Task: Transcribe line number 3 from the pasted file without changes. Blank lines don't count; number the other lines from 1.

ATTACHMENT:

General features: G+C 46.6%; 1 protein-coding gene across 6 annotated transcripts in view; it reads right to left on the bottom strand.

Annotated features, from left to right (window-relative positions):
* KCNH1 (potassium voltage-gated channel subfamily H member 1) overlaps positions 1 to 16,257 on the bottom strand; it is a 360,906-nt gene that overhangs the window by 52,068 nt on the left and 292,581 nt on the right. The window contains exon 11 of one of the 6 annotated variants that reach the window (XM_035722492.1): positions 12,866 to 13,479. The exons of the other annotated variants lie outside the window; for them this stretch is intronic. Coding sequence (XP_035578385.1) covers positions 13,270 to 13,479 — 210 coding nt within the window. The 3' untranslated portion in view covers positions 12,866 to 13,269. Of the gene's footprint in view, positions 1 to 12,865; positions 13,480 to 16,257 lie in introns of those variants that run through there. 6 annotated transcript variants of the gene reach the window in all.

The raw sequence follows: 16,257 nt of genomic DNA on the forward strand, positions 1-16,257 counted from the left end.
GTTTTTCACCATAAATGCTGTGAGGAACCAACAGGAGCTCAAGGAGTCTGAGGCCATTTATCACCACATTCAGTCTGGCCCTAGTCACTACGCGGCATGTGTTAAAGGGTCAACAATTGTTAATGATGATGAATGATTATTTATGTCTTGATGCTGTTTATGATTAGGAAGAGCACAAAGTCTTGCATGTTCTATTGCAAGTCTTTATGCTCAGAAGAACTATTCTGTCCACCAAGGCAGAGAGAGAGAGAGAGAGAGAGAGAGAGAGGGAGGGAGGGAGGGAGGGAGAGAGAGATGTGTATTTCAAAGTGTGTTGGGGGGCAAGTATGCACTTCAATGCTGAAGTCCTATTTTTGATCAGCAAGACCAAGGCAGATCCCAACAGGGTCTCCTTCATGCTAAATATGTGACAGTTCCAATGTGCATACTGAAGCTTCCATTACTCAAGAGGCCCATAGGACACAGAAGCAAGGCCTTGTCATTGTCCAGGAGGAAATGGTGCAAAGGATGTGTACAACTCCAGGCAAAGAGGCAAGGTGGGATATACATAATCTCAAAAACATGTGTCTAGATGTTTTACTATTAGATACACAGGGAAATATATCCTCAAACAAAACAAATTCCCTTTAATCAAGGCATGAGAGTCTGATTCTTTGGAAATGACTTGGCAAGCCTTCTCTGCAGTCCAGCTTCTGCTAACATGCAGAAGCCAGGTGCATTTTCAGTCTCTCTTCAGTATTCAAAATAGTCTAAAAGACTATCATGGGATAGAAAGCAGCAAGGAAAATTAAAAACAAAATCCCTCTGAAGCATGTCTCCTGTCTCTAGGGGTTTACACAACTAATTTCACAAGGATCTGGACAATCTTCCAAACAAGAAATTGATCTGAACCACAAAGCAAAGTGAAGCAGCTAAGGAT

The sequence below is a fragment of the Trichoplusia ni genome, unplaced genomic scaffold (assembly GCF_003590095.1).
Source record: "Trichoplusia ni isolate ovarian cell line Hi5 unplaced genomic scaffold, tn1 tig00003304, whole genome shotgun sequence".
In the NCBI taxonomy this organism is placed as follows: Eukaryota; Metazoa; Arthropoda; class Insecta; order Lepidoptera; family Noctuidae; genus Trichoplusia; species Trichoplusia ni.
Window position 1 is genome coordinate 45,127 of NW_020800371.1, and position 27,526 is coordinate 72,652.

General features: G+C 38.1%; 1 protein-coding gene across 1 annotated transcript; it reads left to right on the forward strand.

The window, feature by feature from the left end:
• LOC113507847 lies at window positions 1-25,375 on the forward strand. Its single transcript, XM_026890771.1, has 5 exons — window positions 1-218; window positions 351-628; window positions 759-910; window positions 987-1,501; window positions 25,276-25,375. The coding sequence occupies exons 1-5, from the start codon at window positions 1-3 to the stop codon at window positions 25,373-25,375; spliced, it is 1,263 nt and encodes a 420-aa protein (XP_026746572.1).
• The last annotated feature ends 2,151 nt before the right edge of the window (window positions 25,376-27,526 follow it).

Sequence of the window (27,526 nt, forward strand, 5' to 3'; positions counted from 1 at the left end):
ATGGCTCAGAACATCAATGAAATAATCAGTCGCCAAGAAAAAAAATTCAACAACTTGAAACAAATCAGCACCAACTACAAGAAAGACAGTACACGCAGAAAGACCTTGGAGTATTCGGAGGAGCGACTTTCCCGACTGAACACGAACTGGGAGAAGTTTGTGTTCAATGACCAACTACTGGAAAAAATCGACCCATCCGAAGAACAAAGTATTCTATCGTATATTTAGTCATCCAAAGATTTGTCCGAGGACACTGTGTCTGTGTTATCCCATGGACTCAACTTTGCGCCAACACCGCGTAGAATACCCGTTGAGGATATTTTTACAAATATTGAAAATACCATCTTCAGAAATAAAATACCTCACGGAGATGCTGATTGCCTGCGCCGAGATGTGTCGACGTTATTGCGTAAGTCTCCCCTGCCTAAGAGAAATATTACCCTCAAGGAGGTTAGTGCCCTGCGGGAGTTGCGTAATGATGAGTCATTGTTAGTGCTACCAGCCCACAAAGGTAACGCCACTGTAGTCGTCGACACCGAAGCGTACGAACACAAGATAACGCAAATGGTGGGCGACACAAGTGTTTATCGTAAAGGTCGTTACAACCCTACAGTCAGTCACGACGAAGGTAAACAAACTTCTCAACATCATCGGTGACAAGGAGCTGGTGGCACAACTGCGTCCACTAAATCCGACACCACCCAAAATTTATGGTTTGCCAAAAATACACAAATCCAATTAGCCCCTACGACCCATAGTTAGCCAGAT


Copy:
* KCNH1 (potassium voltage-gated channel subfamily H member 1) overlaps positions 1 to 16,257 on the bottom strand; it is a 360,906-nt gene that overhangs the window by 52,068 nt on the left and 292,581 nt on the right. The window contains exon 11 of one of the 6 annotated variants that reach the window (XM_035722492.1): positions 12,866 to 13,479. The exons of the other annotated variants lie outside the window; for them this stretch is intronic. Coding sequence (XP_035578385.1) covers positions 13,270 to 13,479 — 210 coding nt within the window. The 3' untranslated portion in view covers positions 12,866 to 13,269. Of the gene's footprint in view, positions 1 to 12,865; positions 13,480 to 16,257 lie in introns of those variants that run through there. 6 annotated transcript variants of the gene reach the window in all.